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LBNL Interview

"There shouldn't be a conflict between religion and science"
Charmy Harikrishnan        Print Edition: Dec 7, 2014
Bestselling author Dan Brown
Bestselling author Dan Brown

Dan Brown, the bestselling author, was recently in India, where he first came as a teenager in a choir. He is writing his seventh book, another thriller featuring his code-breaking symbologist Robert Langdon. Brown's novels have sold more than 220 million copies worldwide, and nine lakh copies in India. In Delhi for the Penguin Annual Lecture, he spoke with Charmy Harikrishnan on the conflict between science and religion, how he writes and why he does not have a code for writing bestsellers. Edited excerpts:

WELCOME BACK TO INDIA.

It has been a long time. I was in India when I was 19 as part of the Amherst College's men's choir. We toured about 13 countries and sang at the Kamani Auditorium in New Delhi. We also sang India's national anthem but I couldn't, for the life of me, remember it. So I had a taxi driver sing it for me the other night.

ARE YOU WRITING ANOTHER NOVEL?

I am in the process of writing another Robert Langdon book. I am researching, learning.

WHEN DID YOU START WRITING?

"I like the concept of secrets hidden in plain sight. A code is like the screen between you and the truth"

I knew from a very young age that I wanted to be a writer. When I was five, I dictated a story to my mother, who wrote it down and bound it. That was my first book and I still have it. But I realised I wanted to be thriller writer much later. It wasn't until I was out of college and found a Sidney Sheldon novel on the beach of Moorea in Tahiti that I decided to be a writer. It was fun, light and fast, sort of adult Hardy Boys. I thought this is the kind of writing I could do.

EXPLAIN IN A LINE OR TWO THESE ELEMENTS IN YOUR BOOKS:

Codes: I like the concept of secrets hidden in plain sight. A code is like the screen that stands between you and the truth. So much of the world is like that. I think the scripture is a code, possibly the greatest code. The problem with religion is that it reads metaphorical stories as facts.

A 24-hour time frame: I like books that move quickly. If I can't say a story in 24 hours then I think I am being lazy.

Strwing the book with italics: That is interior monologue. It is a way for the reader to get into the head of the characters.

Langdon, and his brainy Bond: I am interested in a hero that is more like an everyday man, one who escapes difficult situations with his mind rather than his gun. He is the person I would have liked to be.

Strong women: I am surrounded by strong women - my wife, my mother and my agent. They are great role models. I find powerful women very attractive.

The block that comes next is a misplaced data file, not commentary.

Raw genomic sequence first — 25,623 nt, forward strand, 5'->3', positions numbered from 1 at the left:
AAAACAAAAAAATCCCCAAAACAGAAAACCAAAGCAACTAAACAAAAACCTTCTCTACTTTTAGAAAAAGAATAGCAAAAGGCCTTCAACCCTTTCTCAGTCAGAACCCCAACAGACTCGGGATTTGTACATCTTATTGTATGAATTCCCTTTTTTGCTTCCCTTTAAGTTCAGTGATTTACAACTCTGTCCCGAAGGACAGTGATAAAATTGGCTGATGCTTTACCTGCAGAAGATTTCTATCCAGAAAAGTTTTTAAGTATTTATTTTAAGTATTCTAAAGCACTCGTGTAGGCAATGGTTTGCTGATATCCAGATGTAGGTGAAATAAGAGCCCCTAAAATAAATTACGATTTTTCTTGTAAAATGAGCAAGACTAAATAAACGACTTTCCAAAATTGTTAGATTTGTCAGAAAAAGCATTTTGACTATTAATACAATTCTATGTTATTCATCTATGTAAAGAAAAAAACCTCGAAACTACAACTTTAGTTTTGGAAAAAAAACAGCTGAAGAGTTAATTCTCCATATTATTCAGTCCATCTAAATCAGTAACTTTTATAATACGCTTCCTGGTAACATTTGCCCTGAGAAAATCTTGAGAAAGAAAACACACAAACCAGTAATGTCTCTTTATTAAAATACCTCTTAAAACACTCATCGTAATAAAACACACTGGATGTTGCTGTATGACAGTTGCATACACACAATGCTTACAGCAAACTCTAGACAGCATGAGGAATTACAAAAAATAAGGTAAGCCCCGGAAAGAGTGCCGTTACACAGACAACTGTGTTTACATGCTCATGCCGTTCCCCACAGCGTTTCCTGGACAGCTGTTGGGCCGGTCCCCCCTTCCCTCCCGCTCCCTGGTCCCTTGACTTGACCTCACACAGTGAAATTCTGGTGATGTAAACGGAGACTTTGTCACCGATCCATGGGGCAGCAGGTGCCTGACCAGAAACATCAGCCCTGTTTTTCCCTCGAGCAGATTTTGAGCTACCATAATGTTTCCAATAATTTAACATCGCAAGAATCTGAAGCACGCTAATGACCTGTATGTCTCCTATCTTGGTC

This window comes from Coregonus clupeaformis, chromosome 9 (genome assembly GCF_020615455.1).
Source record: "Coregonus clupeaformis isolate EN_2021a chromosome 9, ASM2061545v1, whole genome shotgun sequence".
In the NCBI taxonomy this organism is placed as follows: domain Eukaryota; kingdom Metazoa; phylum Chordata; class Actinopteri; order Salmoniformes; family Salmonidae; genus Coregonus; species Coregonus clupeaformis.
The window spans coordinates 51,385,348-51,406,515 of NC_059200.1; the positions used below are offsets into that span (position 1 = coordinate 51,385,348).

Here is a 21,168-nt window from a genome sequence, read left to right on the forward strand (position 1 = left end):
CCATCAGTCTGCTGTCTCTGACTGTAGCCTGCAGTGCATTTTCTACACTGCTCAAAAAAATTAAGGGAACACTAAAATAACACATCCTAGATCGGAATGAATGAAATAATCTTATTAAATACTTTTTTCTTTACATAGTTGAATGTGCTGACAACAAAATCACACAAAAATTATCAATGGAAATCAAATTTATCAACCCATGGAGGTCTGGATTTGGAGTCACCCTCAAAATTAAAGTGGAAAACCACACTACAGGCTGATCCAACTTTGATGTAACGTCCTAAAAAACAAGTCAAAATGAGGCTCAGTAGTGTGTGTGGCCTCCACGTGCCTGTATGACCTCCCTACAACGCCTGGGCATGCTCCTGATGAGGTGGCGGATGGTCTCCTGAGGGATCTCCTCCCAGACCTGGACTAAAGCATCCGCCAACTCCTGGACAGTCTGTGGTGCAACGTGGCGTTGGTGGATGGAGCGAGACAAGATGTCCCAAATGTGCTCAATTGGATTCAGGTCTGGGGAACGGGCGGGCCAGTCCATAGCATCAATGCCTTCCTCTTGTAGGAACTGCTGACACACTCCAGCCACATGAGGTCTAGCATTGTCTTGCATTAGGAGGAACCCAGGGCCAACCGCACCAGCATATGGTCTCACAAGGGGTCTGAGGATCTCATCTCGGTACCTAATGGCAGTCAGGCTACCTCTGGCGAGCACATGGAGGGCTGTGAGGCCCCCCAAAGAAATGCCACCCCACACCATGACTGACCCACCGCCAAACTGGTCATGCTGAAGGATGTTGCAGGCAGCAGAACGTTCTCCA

Fast planes: I am fascinated with technology and every little boy dreams of flying. Those two have come together. And if I need to get something done in 24 hours, I better have fast planes.

DID THE REACTION OF THE VATICAN TO THE DA VINCI CODE SURPRISE YOU?

Yes, absolutely. These books are fiction. I don't proclaim to have the correct answers. In the novel, I asked the question: what if Jesus were not the son of God, what if he were just a great man with a wonderful message? I thought that was a fine question to ask. This idea that your saviour is divine, to my way of thinking, separates god from man. I don't like that separation, but the Church likes it because it has become the tollbooth to heaven. They have established themselves between man and god. There is a longing in most of us to bypass that.

THERE HAVE BEEN A LOT OF BOOKS RECENTLY, THE LATEST BEING THE LOST GOSPEL, THAT GOES AGAINST WHAT THE BIBLE SAYS ABOUT JESUS CHRIST.

I truly believe that the Christian gospels have been heavily edited and selected to create a certain mythology, so it is not surprising that a number of other stories about Christ are now coming out.

IN MANY OF YOUR BOOKS YOU TALK ABOUT THE GREAT CONFLICT BETWEEN SCIENCE AND RELIGION.

There is a conflict between religion and science, but there shouldn't be. That is because we take the scriptures literally. Religion is at fault for taking scriptures literally, science is at fault for assuming it can answer every single question.

WHEN DO YOU WRITE?

I write all seven days. I wake up at 4 a.m. and write till 10 or 11 in the morning. I write very slowly. For every one page in a book, there are 10 that I threw out. I write books I would want to read. I step away from my writing and say: "Imagine Dan, you are on the beach, and this book by a guy named John Smith is lying there. Will you read it?" Until I say: "This guy John Smith I love this," I am not done.

IS THERE A BESTSELLER CODE THAT YOU HAVE CRACKED?

Not really. My first three books - The Digital Fortress, Deception Point and Angels & Demons - sold only 10,000 copies worldwide until The Da Vinci Code became a success.

WILL YOUR BOOK WIN A MAN BOOKER PRIZE?

Probably not. The Man Booker prize is for a very specific kind of book. And my books are not that kind of books. I am criticised for my writing. But it is hard to write this way, when the story just comes at you instead of your being distracted by florid writing. If my fans buy my books, I don't need a prize.

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